FOR SEVERAL WEEKS prior to the scheduled liftoff of Apollo 11 back in July 1969, the pastor of our church, Dean Woodruff, and I had been struggling to find the right symbol for the first lunar landing. We wanted to express our feeling that what man was doing in this mission transcended electronics and computers and rockets.
Dean often speaks at our church, Webster Presbyterian, just outside Houston, about the many meanings of the communion service.
“One of the principal symbols,” Dean says, “is that God reveals himself in the common elements of everyday life.” Traditionally, these elements are bread and wine—common foods in Bible days and typical products of man’s labor.
One day while I was at Cape Kennedy, working with the sophisticated tools of the space effort, it occurred to me that these tools were the typical elements of life today. I wondered if it might be possible to take communion on the moon, symbolizing the thought that God was revealing himself there too, as man reached out into the universe. For there are many of us in the NASA program who do trust that what we are doing is part of God’s eternal plan for man.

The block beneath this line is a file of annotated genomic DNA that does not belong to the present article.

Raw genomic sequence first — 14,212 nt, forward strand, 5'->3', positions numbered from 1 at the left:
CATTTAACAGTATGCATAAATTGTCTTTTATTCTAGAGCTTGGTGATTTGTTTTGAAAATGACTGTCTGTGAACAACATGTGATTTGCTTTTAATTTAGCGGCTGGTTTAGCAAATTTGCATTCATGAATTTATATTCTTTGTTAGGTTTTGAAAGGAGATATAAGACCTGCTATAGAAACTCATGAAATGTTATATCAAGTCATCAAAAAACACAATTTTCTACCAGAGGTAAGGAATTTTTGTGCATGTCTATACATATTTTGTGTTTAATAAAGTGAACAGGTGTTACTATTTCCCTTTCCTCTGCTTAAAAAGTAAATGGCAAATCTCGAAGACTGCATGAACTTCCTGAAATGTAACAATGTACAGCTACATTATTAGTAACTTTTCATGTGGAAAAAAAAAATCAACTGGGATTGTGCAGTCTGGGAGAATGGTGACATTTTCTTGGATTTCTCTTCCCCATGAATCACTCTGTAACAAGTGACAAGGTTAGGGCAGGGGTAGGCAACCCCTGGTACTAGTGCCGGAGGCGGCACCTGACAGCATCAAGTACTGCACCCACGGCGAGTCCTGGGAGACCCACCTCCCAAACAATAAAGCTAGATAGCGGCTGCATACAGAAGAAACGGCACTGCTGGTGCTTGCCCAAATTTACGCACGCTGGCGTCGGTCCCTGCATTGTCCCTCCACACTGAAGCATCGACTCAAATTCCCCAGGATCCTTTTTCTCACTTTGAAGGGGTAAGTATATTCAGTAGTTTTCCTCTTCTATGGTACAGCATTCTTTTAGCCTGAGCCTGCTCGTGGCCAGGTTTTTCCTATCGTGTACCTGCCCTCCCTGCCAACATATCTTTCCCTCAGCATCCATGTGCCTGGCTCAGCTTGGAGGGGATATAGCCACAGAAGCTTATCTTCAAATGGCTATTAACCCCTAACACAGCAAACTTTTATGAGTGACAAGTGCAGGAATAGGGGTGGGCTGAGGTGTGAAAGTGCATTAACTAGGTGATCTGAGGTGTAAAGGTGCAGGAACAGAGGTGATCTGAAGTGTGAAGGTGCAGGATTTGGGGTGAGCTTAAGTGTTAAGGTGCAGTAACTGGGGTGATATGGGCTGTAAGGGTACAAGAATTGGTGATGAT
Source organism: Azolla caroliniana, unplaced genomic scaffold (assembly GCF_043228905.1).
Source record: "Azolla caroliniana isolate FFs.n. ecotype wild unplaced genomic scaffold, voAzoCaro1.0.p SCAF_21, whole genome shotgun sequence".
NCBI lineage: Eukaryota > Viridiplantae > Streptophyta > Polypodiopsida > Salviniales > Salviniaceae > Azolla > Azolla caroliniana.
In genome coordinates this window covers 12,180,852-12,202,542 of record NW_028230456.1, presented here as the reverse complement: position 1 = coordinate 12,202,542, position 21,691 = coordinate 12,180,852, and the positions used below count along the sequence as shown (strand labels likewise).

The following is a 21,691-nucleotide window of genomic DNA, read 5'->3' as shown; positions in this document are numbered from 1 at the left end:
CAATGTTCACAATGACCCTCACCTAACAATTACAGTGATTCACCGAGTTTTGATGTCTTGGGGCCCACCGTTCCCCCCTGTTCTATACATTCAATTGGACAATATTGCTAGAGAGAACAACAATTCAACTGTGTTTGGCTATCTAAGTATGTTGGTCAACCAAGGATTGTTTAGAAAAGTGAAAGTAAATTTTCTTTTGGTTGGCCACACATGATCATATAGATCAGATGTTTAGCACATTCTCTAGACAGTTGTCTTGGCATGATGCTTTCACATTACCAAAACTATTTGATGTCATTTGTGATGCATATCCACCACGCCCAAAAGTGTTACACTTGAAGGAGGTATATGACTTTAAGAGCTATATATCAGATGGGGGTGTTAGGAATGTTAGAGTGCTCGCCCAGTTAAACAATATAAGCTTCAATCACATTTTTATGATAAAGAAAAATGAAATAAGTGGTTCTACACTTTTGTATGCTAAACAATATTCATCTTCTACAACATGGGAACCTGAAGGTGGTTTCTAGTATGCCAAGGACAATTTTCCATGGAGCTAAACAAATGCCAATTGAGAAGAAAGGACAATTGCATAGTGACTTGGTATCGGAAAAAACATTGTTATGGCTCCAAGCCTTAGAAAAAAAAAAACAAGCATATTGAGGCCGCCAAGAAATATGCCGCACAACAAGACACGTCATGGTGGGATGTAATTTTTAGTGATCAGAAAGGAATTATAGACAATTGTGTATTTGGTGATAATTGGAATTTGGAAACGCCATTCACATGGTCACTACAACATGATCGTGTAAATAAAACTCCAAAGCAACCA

I spoke with Dean about the idea as soon as I returned home, and he was enthusiastic.
“I could carry the bread in a plastic packet, the way regular inflight food is wrapped. And the wine also—there will be just enough gravity on the moon for liquid to pour. I’ll be able to drink normally from a cup. Dean, I wonder if you could look around for a little chalice that I could take with me as coming from the church?”
The next week, Dean showed me a graceful silver cup. I hefted it and was pleased to find that it was light enough to take along. Each astronaut is allowed a few personal items on a flight; the wine chalice would be in my personal-preference kit.
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